Thread overview
Debugger shows base as type
December 16
The debugger shows a type as it's base type, at least with arrays:

class A; class B : A;

A[] As;

As ~= B;

Then A[0] is shown as an A.

In fact, it shows A then B inside A, something like

A
   B
   ...
...


I think it is more natural to have the most derived shown first AND if the parent has just one or two fields or three fields(possibly depending inversely on how many the child has, up to a max of 10, say) they are consumed by the child.

class A
{
int x;
}

class B : A
{
int y;
int z;
}

Would look like

B
  x
  y
  z

while currently it is like

A
   B
      y
      z
   x



If A had more then it would fall in to a sub tree.

It should always try to use the most derived type for the type since as programmers that is how we think about them.

This requires us digging down a hierarchy to find the types values that we generally want to know most about.
December 17

On 16/12/2018 05:14, Michelle Long wrote:
> The debugger shows a type as it's base type, at least with arrays:
> 
> class A; class B : A;
> 
> A[] As;
> 
> As ~= B;
> 
> Then A[0] is shown as an A.
> 
> In fact, it shows A then B inside A, something like
> 
> A
>    B
>    ...
> ...
> 
> 
> I think it is more natural to have the most derived shown first AND if the parent has just one or two fields or three fields(possibly depending inversely on how many the child has, up to a max of 10, say) they are consumed by the child.
> 
> class A
> {
> int x;
> }
> 
> class B : A
> {
> int y;
> int z;
> }
> 
> Would look like
> 
> B
>   x
>   y
>   z
> 
> while currently it is like
> 
> A
>    B
>       y
>       z
>    x
> 
> 
> 
> If A had more then it would fall in to a sub tree.
> 
> It should always try to use the most derived type for the type since as programmers that is how we think about them.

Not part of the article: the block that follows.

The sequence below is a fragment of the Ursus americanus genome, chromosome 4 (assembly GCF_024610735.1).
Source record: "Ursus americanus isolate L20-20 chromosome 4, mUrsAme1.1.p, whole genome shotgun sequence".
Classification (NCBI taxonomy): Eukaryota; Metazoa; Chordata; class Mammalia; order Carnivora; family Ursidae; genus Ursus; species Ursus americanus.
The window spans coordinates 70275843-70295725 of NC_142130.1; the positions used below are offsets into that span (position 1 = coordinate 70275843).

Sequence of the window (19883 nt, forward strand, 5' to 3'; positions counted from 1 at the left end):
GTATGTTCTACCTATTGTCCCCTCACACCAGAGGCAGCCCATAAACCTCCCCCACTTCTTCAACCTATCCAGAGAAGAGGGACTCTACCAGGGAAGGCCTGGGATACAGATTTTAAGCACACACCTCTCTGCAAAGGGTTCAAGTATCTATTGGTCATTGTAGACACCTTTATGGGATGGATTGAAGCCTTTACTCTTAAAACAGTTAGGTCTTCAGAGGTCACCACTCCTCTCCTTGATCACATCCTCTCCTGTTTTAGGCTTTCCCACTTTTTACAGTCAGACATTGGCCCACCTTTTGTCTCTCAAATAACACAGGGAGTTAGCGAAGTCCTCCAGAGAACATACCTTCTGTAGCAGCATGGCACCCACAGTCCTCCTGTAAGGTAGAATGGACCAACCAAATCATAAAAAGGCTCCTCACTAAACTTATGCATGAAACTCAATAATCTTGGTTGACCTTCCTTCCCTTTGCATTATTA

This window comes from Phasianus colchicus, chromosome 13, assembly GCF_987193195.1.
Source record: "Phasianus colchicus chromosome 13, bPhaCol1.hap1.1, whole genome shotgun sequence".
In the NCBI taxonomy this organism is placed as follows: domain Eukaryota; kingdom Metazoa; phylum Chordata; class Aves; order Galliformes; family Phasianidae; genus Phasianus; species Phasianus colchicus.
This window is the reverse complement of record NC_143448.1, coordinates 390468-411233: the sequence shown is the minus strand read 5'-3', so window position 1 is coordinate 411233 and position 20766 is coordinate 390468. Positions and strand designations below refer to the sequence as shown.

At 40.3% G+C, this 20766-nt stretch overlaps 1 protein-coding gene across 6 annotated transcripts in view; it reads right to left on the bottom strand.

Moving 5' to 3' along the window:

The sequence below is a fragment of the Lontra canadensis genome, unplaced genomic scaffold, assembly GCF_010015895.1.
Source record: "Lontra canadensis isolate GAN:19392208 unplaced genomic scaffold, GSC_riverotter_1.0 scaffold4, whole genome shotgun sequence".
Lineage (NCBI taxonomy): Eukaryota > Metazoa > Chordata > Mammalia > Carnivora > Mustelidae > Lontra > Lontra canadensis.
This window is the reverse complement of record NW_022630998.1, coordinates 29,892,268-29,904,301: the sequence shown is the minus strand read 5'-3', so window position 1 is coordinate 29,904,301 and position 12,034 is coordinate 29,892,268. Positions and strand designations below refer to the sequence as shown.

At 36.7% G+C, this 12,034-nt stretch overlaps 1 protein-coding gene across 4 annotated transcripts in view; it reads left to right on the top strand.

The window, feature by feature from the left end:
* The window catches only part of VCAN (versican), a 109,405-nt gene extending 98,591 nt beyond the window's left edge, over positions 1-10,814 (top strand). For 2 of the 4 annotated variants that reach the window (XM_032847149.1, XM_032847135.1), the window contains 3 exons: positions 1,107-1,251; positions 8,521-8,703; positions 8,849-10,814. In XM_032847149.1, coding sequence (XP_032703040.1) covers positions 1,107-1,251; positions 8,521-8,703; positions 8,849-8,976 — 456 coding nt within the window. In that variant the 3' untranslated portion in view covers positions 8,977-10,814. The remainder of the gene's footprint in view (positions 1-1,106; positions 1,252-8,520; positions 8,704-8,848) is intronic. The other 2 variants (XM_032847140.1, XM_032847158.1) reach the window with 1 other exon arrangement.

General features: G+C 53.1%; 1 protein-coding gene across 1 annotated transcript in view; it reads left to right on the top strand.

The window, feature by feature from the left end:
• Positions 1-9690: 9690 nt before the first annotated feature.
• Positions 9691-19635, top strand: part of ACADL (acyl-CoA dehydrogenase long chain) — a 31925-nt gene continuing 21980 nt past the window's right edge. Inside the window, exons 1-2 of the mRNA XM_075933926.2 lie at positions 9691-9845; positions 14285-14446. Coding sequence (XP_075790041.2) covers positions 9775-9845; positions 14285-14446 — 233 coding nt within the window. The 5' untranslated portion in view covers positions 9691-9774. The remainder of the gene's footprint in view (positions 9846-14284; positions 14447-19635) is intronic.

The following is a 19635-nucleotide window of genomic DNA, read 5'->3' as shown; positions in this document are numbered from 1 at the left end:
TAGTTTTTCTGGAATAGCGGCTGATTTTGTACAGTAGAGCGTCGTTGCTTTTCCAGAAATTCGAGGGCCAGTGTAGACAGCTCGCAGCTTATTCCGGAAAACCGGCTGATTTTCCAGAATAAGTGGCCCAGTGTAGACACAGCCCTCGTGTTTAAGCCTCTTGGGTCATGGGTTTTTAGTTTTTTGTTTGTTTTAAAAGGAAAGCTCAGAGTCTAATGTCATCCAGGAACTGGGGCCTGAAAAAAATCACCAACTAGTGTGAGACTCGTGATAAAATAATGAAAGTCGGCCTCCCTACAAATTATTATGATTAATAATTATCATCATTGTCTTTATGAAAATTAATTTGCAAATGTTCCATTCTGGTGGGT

> 
> This requires us digging down a hierarchy to find the types values that we generally want to know most about.

There's already the option to show base class members as part of a flat list for all members. I guess this should just include the members of the dynamic type aswell. Limiting it to some number of fields seems too arbitrary.

There'd be no display of that derived type anywhere, though. IIRC C# shows it in curly braces after the declared type.
December 18
On Monday, 17 December 2018 at 08:36:22 UTC, Rainer Schuetze wrote:
>
>
> On 16/12/2018 05:14, Michelle Long wrote:
>> The debugger shows a type as it's base type, at least with arrays:
>> 
>> class A; class B : A;
>> 
>> A[] As;
>> 
>> As ~= B;
>> 
>> Then A[0] is shown as an A.
>> 
>> In fact, it shows A then B inside A, something like
>> 
>> A
>>    B
>>    ...
>> ...
>> 
>> 
>> I think it is more natural to have the most derived shown first AND if the parent has just one or two fields or three fields(possibly depending inversely on how many the child has, up to a max of 10, say) they are consumed by the child.
>> 
>> class A
>> {
>> int x;
>> }
>> 
>> class B : A
>> {
>> int y;
>> int z;
>> }
>> 
>> Would look like
>> 
>> B
>>   x
>>   y
>>   z
>> 
>> while currently it is like
>> 
>> A
>>    B
>>       y
>>       z
>>    x
>> 
>> 
>> 
>> If A had more then it would fall in to a sub tree.
>> 
>> It should always try to use the most derived type for the type since as programmers that is how we think about them.
>> 
>> This requires us digging down a hierarchy to find the types values that we generally want to know most about.
>
> There's already the option to show base class members as part of a flat list for all members. I guess this should just include the members of the dynamic type aswell. Limiting it to some number of fields seems too arbitrary.
>
> There'd be no display of that derived type anywhere, though. IIRC C# shows it in curly braces after the declared type.


The problem though is that the hierarchy is ordered from base to most derived when it should be reversed.

The reason to show a flat list when the number is small is because a flat list is always best since the information is presented immediately... but if the list is too large then it makes it hard find specific variables. Hence, a middle ground.

If you think a fixed number would be too arbitrary then having it based on the available real estate would be the best option, but I imagine it would be too difficult.

By having an option for the the threshold to flatten would be ideal. 0 could mean never flatten, and some large number, say -1(uint.max), could mean to always flatten. Some intermediate value such as 4 would mean to flatten if the number of variables is <= 4.